Victim Privacy: Using Victims’ Rights to Fight Invasions Before they Happen & Respond After-the-Fact
January 08, 2014
Date: January 23 12:00pm - 1:15pm PST
In the aftermath of a crime recognizing and respecting a survivor’s agency and autonomy is critical both for the individual and for the proper functioning of our justice system. Among the most fundamental components of agency is the ability to tell one’s story in the time, place, and manner of one’s choosing, which requires privacy until the victim chooses to tell his/her story. Unfortunately, victims are routinely stripped of this choice from the first moments of interacting with the justice system when their name appears in documents revealing the details of their victimization. For polyvictims, who may have had multiple interactions with our justice systems, this seemingly simple disclosure of their name can in fact disclose so much more. In this webinar presenters will discuss the legal arguments that support the use of pseudonyms to protect victim privacy as well the arguments for remedying violations if a pseudonym was not used, including redaction & substitution, sealing of court documents, and Internet Take Down Letters.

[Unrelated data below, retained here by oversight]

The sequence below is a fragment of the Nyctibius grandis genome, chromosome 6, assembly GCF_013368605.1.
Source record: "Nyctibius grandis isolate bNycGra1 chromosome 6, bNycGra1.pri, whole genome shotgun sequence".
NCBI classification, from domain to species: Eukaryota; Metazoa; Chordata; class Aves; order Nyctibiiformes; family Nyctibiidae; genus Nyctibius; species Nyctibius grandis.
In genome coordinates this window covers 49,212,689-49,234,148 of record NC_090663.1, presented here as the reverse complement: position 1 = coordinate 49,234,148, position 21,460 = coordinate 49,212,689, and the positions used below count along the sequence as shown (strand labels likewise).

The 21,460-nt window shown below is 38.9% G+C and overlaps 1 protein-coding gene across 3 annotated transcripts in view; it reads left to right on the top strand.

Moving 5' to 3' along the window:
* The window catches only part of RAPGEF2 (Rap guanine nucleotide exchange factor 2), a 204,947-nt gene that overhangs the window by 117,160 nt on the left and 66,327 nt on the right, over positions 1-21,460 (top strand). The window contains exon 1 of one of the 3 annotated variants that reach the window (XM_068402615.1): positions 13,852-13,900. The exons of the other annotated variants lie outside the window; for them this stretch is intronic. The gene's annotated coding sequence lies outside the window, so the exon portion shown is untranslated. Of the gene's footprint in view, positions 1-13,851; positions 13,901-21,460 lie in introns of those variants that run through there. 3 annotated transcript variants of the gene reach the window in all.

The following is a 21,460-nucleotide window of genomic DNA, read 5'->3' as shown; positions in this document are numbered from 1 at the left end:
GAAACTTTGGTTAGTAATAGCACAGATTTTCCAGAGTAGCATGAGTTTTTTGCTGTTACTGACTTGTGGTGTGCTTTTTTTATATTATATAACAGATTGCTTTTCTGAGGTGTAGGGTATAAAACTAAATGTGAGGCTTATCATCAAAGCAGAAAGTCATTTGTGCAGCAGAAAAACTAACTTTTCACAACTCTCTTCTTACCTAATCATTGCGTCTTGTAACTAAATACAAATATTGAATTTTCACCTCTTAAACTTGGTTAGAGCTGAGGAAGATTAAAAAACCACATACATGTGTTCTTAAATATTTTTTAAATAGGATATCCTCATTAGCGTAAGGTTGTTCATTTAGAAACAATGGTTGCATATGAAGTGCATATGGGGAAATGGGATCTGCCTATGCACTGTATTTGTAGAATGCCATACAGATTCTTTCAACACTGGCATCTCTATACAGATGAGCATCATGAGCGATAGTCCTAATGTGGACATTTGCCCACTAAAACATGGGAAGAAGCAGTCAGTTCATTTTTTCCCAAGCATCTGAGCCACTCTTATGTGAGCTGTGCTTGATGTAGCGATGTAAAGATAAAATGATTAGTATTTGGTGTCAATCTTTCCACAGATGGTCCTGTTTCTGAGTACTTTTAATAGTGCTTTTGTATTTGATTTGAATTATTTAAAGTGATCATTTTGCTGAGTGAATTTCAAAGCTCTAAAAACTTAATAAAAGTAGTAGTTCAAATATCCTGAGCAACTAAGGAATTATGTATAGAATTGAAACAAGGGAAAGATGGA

- ABOUT OUR PRESENTERS -
Rebecca S.T. Khalil, J.D.
Ms. Khalil is an attorney with NCVLI and the Safeguarding Child-Victims’ Rights Initiative Director. At NCVLI, Ms. Khalil researches victims’ rights laws and policies across the United States, drafts amicus briefs, provides technical legal assistance to attorneys and advocates nationwide, and creates and presents online and in-person trainings and webinars on a variety of victims’ rights topics. Before joining NCVLI, Ms. Khalil was a litigation associate with Baker & Hostetler LLP in New York City, where she worked on a number of complex commercial and business litigations, including trade secret, securities, and contract cases, as well as white collar criminal defense, governmental and quasi-governmental matters, and corporate investigations. During law school, she was an extern with the Criminal Division of the U.S. Attorney’s Office in San Jose, California. Ms. Khalil holds a B.A. in History from Seattle University and earned her J.D. from Stanford Law School, where she was elected to the Order of the Coif.
This webinar was produced by NCVLI under 2012-VF-GX-KO13, awarded by the Office for Victims of Crime, Office of Justice Programs, U.S. Department of Justice. The opinions, findings, and conclusions or recommendations expressed in this webinar are those of the contributors and do not necessarily represent the official position or policies of the U.S. Department of Justice.